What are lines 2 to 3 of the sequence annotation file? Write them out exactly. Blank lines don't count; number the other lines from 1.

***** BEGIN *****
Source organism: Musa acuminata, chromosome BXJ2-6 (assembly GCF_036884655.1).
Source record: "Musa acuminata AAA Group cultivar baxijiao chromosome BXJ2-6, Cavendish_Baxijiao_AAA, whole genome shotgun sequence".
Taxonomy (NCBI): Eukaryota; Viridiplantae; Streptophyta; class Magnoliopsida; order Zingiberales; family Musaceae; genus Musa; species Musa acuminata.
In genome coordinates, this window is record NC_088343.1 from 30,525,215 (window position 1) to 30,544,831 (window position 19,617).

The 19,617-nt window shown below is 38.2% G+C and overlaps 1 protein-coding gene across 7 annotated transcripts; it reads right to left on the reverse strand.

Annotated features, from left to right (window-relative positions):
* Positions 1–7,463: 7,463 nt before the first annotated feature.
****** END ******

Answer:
Source record: "Musa acuminata AAA Group cultivar baxijiao chromosome BXJ2-6, Cavendish_Baxijiao_AAA, whole genome shotgun sequence".
Taxonomy (NCBI): Eukaryota; Viridiplantae; Streptophyta; class Magnoliopsida; order Zingiberales; family Musaceae; genus Musa; species Musa acuminata.